How it all began

  • In December 1939, three months after war had been declared, Reg Westcott – a teacher at Horley Central School – founded a new amateur dramatic society as part of the school’s Old Scholars’ Association. They called themselves the Horley Central Players, the name was obvious really.
  • At first they put on plays in the school hall (properly blacked out. of course) but in March 1942 moved their performances to the original Constitutional Hall. This stood at the time on the site now occupied by the NatWest bank. Here they presented two plays which had previously been produced in the school hall. In subsequent years plays were regularly performed in this Hall and the Central Players gradually built up a good reputation for amateur dramatics.young_eliz
  • In 1949 the players obtained for the first time a base of their own, a room in the Community Association Hall in Cheyne Walk.
  • This Association was also temporarily using some British Rail property, comprising arches of the viaduct carrying Victoria Road over the railway, which during the war had been used for various Civil Defence purposes.
  • One day, two of the Horley Central Players’ members – Arthur Clermont and John Dilly – went into one of these arches to watch a table-tennis match. After a while the same, thought occurred to both of them: “we could put on plays here!’.
  • We have a lot for which to thank these two members. Of course, as always happens when a new idea is put to a society, not everybody was in favour. However, Arthur and John were not deterred and a meeting was called at Arthur and Naney’s home where those members who attended decided to proceed with the proposal. Arthur and John believed that the main arch, which had canvas seats and at one end a curtain, already had a theatrical atmosphere.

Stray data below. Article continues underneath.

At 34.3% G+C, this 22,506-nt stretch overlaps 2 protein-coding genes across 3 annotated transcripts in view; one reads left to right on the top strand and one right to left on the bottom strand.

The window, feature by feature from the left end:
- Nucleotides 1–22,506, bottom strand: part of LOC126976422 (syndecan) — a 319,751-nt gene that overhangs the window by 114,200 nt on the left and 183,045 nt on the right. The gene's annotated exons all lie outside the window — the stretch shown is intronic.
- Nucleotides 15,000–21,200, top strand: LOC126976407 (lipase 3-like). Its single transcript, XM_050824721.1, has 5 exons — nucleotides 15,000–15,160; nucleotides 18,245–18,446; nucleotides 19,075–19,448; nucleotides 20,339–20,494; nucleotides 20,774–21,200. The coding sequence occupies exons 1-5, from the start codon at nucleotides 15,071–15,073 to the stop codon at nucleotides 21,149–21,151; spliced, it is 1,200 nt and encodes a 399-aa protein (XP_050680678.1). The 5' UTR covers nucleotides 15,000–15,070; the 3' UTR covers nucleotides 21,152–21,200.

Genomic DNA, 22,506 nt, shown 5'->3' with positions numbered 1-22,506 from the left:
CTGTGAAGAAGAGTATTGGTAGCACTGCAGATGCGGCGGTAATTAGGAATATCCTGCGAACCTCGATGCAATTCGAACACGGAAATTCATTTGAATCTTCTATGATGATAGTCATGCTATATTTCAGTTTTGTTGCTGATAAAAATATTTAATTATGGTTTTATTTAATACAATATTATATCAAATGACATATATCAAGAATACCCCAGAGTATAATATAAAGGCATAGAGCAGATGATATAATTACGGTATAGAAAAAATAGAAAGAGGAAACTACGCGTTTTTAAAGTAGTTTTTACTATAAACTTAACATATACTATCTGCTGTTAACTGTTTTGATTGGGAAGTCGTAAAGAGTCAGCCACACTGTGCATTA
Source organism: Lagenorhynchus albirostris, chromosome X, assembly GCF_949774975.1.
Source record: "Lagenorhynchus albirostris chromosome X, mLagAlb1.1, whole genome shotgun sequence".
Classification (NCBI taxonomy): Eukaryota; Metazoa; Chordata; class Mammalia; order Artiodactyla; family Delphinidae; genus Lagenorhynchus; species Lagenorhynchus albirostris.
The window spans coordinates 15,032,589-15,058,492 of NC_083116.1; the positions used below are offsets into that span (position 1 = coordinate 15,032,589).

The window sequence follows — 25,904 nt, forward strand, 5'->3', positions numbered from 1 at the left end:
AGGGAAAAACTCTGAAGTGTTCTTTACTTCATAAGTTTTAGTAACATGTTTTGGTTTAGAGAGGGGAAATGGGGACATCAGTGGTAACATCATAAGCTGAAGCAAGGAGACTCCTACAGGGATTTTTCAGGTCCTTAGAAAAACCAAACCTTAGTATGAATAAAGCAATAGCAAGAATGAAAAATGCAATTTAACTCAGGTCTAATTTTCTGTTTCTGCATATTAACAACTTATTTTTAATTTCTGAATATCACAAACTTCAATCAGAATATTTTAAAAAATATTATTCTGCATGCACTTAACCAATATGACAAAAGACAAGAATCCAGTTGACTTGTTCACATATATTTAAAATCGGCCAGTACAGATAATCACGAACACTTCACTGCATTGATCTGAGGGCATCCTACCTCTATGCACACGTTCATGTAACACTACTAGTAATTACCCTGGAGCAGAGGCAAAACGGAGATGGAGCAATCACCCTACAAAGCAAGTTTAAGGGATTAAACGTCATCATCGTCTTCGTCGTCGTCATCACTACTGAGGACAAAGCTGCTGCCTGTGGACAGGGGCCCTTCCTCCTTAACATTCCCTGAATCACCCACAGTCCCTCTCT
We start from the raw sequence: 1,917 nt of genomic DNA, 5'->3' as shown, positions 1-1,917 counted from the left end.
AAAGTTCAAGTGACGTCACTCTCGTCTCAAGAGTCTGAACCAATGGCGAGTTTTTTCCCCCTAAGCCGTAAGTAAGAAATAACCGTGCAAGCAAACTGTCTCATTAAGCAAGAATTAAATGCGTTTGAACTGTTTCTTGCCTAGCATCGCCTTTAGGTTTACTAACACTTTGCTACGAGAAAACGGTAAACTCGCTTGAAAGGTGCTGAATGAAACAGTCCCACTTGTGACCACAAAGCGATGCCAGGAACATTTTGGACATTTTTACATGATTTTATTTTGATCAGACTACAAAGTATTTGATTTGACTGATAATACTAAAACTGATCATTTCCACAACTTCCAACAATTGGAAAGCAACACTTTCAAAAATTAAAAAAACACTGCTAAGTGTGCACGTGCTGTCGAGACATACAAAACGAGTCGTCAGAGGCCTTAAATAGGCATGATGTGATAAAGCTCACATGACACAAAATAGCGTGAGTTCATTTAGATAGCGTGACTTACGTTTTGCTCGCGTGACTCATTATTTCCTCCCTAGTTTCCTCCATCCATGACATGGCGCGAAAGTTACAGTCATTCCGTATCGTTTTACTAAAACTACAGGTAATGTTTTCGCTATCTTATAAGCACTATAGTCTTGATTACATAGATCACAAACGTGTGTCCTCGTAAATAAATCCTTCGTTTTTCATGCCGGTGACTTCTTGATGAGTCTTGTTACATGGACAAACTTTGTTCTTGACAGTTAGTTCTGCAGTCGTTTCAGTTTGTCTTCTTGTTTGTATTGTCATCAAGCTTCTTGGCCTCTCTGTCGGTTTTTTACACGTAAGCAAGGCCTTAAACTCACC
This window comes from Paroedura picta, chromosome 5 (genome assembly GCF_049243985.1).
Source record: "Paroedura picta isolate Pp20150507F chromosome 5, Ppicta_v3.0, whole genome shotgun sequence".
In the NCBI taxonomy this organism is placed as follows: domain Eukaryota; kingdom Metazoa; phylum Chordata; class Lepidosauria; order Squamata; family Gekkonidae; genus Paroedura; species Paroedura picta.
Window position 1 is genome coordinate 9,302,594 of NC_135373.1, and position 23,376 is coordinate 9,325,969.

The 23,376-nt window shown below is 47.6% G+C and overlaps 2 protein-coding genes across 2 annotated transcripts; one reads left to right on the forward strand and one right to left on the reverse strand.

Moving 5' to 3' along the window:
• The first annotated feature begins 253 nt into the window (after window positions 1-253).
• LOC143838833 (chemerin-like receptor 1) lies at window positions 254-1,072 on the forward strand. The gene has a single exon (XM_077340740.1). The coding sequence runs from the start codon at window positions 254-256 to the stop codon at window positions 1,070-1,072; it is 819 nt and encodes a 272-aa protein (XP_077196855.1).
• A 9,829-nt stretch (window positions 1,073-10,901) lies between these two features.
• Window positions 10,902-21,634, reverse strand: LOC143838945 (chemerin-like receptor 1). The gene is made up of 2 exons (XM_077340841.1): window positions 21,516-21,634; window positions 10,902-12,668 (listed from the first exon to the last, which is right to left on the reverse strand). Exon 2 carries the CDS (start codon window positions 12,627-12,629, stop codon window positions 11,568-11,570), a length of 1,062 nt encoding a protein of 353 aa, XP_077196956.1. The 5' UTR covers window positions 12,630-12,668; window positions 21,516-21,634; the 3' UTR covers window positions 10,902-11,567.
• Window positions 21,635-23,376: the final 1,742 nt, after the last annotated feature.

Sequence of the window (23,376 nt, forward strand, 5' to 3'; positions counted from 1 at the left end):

• Nancy says that when they were wondering what to call the Theatre, she suggested that “The Archway” seemed the obvious name: and so it was. They rented the arch from the Community Association.
  • The premises were not at the time licensed for putting on plays, and it proved easier to get permission for a Theatre Club rather than one offering public performances.
  • In 1952 the Central Players’ 50th production (A Midsummer Night’s Dream) was put on at the Constitutional Club, but later that year their first play was performed in the present premises of the Archway Theatre.
  • The new Club persuaded their audience to follow them to the new home and three plays were put on between 2Ist and 26th July. They were:
    Fumed Oak by Noel Coward (Producer: George Easterbrook)
    Cats of Egypt by T B Morris (Producer: ClifFord Dennis)
    The Browning Version by Terence Pattigan (Producer: Clifford Dennis)
  • I wonder if any of our present membership saw any of these plays? If you did I would be happy to hear from you of your memories of the occasion. John Dilly worked for the BBC and moved to Birmingham.
    Written by Bette Bunkell – 2002 – Read more….